A V-twin engine, also called a V2 engine, is a two-cylinder piston engine where the cylinders share a common crankshaft and are arranged in a V configuration. Although widely associated with motorcycles (installed either transversely or longitudinally), V-twin engines have also been used for industrial engines and in several small cars. The V-twin design dates back to the late 1880s.
One of the first V-twin engines was built by Gottlieb Daimler in 1889. It was used as a stationary engine, for boats and in the Daimler Stahlradwagen ("steel-wheeled car"), Daimler's second car. The engine was also manufactured under licence in France by Panhard et Levassor.
An early V-twin engined motorcycle was produced in November 1902 by the Princeps AutoCar Company in the United Kingdom. The following year, V-twin motorcycles were produced by Eclipse Motor & Cycle Co in the United Kingdom (the XL-ALL model),, Glenn Curtiss in the United States, and NSU Motorenwerke in Germany.
Peugeot, which had used Panhard-built Daimler V-twins in its first cars, began producing its own V-twin engines in the early 20th century. This Peugoet engine powered a Norton motorcycle that won the first Isle of Man TT race in 1907.
Most V-twin engines have a single crankpin, which is shared by both connecting rods. The connecting rods may sit side-by-side with offset cylinders, or have fork and blade connecting rods which avoids the twisting forces caused by having offset cylinders.
Some notable exceptions include a 180° crank pin offset used by the 1935 Moto Guzzi 500cc, a dual-crankpin configuration used by the 1983 Honda Shadow 750, and the 75° crank pin offset (45° offset in the United States) used by the 1987 Suzuki VX 800.
Although any 'V angle' (the angle between the two banks of cylinders) between zero and 180 degrees is theoretically possible for a V-twin engine, in practice angles smaller than 40 degrees are rarely used for practicality reasons. The most common V angle for a V-twin engine is 90 degrees, which can achieve a perfect primary balance (if the correct counterweight is used) like most Ducatis, most Moto Guzzis, the Honda RC51, Suzuki TL1000s and TL1000R. However, this arrangement results in an uneven firing order, with the second cylinder firing 270 degrees after the first cylinder, then a 450 degrees interval until the first cylinder fires again. 90 degree engines are sometimes called L-twin (like the "L" in TL1000R or TL1000S) rather than V-twin.
When a V angle of less than 90 degrees is used, perfect primary balance can only be achieved if offset crankpins are used. If not, balance shafts are usually required to reduce the vibration. Vehicles which use engines with V angles of less than 90 degrees include:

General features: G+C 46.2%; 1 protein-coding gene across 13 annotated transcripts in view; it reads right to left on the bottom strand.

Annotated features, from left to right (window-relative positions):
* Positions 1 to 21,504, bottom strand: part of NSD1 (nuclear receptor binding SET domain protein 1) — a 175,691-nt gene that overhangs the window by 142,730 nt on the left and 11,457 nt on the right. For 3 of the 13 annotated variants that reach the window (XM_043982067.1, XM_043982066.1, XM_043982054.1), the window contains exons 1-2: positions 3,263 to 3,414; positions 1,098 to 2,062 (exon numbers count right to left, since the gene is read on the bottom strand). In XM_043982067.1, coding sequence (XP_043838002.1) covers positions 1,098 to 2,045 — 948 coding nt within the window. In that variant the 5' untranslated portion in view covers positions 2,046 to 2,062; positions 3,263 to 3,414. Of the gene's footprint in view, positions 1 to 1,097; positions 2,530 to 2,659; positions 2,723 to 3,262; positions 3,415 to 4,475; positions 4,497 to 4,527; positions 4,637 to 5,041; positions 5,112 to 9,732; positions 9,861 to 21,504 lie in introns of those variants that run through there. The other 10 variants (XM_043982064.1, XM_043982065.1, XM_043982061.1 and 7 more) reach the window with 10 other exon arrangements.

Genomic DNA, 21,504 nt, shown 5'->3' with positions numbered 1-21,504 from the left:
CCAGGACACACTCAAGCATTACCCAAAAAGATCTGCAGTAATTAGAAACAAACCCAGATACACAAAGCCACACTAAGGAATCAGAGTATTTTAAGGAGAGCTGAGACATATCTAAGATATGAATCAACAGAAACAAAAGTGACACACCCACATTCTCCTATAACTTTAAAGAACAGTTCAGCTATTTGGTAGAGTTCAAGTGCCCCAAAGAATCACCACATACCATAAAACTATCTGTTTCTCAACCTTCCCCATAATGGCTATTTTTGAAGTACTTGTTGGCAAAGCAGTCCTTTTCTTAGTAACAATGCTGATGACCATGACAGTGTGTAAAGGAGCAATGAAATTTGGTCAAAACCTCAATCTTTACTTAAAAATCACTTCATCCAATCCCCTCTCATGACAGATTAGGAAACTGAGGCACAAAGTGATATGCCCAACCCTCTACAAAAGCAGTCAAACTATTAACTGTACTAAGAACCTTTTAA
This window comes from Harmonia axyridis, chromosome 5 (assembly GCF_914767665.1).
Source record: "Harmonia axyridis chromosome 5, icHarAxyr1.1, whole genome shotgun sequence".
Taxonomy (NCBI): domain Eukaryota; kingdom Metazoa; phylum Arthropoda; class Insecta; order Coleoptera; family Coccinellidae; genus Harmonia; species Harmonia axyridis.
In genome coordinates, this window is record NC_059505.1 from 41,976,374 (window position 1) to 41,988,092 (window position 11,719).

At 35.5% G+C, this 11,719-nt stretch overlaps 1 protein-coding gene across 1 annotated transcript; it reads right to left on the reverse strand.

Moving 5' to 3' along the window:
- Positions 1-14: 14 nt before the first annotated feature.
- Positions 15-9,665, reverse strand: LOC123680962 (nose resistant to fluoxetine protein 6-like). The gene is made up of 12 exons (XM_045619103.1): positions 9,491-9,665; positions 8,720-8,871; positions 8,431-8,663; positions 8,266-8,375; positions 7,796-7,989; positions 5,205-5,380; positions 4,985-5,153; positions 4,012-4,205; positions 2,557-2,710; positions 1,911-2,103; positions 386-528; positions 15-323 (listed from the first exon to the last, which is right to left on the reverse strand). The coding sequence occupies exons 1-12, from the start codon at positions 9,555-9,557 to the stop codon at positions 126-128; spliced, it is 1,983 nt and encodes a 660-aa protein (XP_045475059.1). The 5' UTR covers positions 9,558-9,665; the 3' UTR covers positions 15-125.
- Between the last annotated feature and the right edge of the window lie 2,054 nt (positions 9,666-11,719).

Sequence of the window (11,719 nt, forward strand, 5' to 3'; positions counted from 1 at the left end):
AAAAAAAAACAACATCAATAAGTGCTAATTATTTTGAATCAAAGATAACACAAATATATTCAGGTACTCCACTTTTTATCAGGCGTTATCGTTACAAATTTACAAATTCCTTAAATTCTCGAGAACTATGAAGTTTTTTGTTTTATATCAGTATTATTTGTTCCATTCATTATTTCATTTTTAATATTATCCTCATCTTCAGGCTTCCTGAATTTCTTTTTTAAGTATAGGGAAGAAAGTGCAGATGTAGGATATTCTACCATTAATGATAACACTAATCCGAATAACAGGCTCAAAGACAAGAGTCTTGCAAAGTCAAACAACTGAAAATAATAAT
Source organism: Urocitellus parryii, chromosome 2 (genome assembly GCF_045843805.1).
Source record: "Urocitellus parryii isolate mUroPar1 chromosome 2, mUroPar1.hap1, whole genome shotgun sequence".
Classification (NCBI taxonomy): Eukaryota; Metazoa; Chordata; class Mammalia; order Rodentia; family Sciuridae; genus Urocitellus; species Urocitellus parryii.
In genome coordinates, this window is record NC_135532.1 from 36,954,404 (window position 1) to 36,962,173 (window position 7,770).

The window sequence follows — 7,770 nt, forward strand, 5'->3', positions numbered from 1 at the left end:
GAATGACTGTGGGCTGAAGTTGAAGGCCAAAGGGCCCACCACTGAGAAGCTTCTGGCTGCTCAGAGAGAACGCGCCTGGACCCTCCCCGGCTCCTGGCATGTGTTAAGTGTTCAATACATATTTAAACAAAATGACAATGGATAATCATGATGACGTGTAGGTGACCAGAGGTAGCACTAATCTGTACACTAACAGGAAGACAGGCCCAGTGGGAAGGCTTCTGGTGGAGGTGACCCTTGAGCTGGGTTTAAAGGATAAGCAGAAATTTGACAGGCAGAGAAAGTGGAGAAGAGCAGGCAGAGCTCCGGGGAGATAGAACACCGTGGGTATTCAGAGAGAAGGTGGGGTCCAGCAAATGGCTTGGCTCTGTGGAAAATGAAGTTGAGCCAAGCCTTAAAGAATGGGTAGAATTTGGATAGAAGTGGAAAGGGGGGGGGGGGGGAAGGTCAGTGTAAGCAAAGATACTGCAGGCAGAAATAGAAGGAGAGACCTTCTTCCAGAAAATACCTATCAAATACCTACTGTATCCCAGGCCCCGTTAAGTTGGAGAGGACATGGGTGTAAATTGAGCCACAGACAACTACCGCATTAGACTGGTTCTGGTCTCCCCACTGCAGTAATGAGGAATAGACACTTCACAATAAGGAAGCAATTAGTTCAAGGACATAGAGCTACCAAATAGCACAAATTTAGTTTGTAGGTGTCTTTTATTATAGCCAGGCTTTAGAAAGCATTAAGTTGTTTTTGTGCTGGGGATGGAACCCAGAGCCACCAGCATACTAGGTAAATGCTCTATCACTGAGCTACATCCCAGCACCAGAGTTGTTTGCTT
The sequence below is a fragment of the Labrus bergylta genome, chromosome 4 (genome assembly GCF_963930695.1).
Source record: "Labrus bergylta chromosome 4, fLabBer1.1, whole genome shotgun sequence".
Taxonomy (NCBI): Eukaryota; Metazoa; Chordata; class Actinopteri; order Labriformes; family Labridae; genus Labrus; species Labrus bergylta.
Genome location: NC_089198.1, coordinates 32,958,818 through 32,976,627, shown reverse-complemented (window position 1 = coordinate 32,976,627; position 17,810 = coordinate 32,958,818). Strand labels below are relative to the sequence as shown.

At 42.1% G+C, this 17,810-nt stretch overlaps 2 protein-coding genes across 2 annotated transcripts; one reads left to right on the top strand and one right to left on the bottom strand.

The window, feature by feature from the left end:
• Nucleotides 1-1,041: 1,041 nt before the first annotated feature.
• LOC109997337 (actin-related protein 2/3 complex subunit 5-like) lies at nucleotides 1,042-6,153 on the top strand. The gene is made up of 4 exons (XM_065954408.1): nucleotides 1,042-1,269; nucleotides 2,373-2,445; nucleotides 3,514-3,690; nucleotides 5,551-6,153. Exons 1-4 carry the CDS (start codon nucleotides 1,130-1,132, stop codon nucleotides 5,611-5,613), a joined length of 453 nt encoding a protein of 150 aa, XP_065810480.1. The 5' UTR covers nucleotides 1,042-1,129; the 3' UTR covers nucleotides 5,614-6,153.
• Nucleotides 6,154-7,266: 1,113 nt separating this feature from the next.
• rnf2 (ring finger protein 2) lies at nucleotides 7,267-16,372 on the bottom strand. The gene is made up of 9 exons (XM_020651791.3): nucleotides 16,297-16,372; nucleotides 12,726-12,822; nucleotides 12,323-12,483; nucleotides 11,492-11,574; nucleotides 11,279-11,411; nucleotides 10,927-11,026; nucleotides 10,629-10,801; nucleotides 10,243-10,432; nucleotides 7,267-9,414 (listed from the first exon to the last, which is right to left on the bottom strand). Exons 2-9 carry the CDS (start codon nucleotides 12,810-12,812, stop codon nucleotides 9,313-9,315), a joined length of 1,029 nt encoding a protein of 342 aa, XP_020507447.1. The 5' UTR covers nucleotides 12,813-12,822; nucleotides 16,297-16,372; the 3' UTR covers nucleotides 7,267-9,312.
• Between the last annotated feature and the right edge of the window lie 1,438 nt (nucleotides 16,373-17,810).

Vehicles which use engines with V angles of greater than 90 degrees include the 1934 Moto Guzzi 500cc (120 degrees) and the 1940-1948 Zündapp KS 750 (170 degrees).
As per other motor vehicles, the terms longitudinal engine and transverse engine are most often used to refer to the crankshaft orientation relative to the frame. However, some companies use the opposite terminology, stating that a "transverse" V-twin engine has the cylinders mounted on each side of the motorcycle (therefore with the crankshaft running in line with the frame) and that a "longitudinal" V-twin engine has the cylinders at the front and rear. The latter terminology is used by the Italian manufacturer Moto Guzzi.
The most common arrangement is to mount the engine with the crankshaft oriented transversely to the frame. The advantage of this mounting is that the width of the motorcycle can be smaller than a longitudinally-mounted V-twin. A disadvantage of this configuration for air-cooled engines is that the two cylinders receive different air-flows and cooling of the rear cylinder tends to be restricted (although the uneven cooling isn't as pronounced as a parallel-twin engine, where the inner faces of the cylinders are not exposed to any airflow). Some transverse V-twins use a single carburettor in the middle of the V-angle to feed both cylinders. While this avoids the need for two carburettors, it creates further cooling problems for the rear cylinder by placing its hot exhaust port and pipe at the back of the cylinder, where it may be exposed to less cooling airflow.